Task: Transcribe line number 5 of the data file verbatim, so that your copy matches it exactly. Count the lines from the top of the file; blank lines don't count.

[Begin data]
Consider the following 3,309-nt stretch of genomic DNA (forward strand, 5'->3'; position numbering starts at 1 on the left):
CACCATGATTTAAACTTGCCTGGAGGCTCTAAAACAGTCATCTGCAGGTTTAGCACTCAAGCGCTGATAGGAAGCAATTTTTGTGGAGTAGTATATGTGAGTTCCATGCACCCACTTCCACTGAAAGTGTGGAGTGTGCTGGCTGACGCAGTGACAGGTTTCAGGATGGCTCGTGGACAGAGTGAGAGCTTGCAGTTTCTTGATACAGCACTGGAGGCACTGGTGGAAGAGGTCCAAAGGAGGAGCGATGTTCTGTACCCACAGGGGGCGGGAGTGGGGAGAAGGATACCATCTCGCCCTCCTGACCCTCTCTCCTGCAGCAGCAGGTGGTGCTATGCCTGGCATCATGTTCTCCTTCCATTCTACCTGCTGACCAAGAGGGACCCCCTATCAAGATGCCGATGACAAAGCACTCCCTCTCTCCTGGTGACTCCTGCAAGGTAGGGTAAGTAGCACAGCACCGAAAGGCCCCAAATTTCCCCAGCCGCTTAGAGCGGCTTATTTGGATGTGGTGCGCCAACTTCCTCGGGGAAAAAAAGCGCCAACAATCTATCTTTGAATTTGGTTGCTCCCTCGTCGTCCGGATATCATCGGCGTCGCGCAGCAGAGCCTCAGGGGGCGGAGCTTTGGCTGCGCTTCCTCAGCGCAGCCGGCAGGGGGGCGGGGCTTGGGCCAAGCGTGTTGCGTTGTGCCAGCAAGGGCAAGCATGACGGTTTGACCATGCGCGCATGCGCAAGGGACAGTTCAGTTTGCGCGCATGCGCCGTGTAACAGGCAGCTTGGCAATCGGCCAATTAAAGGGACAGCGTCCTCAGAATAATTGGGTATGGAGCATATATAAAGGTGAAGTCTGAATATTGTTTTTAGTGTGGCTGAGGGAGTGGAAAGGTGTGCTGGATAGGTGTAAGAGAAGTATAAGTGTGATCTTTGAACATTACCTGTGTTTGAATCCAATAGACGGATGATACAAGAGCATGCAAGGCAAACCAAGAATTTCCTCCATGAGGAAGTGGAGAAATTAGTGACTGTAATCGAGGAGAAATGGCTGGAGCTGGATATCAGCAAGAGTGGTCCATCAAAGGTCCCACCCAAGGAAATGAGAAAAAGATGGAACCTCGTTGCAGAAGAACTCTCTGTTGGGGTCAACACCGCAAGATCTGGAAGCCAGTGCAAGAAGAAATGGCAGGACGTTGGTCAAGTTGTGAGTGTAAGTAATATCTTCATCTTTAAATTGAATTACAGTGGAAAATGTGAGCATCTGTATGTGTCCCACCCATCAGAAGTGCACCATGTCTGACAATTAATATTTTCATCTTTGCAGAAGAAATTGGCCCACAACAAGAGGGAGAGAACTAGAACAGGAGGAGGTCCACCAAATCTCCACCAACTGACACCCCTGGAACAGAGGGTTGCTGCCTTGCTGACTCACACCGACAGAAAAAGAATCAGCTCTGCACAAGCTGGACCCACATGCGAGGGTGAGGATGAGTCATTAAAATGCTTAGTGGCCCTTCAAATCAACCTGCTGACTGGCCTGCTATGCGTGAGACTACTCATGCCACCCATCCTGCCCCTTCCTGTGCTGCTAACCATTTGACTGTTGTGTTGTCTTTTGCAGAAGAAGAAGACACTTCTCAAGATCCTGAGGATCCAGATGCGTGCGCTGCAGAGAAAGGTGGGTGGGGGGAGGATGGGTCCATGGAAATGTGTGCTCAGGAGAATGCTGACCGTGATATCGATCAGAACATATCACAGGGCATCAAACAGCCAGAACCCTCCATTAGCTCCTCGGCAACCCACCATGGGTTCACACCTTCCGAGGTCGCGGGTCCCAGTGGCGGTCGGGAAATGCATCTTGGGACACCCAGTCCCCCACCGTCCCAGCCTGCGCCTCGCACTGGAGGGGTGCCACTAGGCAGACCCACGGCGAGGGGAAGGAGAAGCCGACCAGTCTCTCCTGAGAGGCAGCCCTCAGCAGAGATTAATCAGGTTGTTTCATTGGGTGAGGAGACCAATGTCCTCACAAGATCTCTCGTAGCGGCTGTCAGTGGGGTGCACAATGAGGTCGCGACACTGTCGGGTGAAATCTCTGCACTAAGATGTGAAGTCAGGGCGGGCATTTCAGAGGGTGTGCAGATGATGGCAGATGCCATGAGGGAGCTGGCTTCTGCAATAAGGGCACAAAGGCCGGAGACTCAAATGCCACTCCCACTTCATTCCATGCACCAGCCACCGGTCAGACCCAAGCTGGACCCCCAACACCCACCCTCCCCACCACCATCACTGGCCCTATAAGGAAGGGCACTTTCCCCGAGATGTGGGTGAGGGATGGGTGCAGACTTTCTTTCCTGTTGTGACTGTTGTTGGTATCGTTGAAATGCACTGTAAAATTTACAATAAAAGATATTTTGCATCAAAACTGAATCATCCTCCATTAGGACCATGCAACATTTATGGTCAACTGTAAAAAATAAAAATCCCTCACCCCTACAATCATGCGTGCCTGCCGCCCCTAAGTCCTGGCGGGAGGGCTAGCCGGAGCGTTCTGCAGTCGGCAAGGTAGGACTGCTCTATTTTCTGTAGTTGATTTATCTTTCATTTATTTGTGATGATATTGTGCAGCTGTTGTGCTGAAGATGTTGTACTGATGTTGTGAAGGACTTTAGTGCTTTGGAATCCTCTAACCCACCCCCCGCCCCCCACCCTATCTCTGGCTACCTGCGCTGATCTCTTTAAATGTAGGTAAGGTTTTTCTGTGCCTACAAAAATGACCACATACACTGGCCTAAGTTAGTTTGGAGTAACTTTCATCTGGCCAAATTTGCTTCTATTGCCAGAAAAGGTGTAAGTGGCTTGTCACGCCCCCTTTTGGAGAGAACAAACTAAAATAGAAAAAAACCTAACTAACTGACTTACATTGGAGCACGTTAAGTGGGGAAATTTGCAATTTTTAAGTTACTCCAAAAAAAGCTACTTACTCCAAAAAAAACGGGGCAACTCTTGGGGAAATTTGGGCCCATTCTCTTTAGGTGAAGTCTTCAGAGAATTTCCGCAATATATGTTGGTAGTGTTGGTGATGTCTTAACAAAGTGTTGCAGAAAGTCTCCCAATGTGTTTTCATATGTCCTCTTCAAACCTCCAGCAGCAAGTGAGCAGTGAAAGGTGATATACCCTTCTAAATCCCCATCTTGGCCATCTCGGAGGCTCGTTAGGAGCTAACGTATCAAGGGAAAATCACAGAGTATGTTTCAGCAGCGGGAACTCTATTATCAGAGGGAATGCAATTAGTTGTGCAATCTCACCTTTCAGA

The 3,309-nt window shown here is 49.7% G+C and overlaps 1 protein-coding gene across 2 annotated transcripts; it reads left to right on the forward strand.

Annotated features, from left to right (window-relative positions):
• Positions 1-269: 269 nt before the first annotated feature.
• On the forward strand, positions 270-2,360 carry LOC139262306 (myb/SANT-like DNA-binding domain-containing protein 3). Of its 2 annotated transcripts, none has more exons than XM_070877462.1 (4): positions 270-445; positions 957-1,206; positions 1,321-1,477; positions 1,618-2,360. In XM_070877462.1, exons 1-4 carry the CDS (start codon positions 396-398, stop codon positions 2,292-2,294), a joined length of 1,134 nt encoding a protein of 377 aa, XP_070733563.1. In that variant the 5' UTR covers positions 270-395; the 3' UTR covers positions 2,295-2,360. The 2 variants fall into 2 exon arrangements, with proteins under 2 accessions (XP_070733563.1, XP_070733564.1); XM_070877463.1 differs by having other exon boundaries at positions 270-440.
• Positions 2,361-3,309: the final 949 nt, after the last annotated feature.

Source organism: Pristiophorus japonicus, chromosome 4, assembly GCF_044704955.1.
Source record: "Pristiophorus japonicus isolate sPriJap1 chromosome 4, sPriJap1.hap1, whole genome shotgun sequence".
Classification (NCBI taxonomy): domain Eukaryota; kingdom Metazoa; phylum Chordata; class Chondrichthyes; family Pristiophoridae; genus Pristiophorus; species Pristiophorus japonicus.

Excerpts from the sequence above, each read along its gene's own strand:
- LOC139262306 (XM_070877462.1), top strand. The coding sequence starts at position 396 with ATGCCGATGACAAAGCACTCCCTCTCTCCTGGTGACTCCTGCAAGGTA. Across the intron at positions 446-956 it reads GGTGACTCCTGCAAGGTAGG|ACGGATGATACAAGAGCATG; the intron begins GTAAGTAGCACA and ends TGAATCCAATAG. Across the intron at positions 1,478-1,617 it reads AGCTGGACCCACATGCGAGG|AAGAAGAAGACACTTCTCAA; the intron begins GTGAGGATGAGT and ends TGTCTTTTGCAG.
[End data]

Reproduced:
• Positions 1-269: 269 nt before the first annotated feature.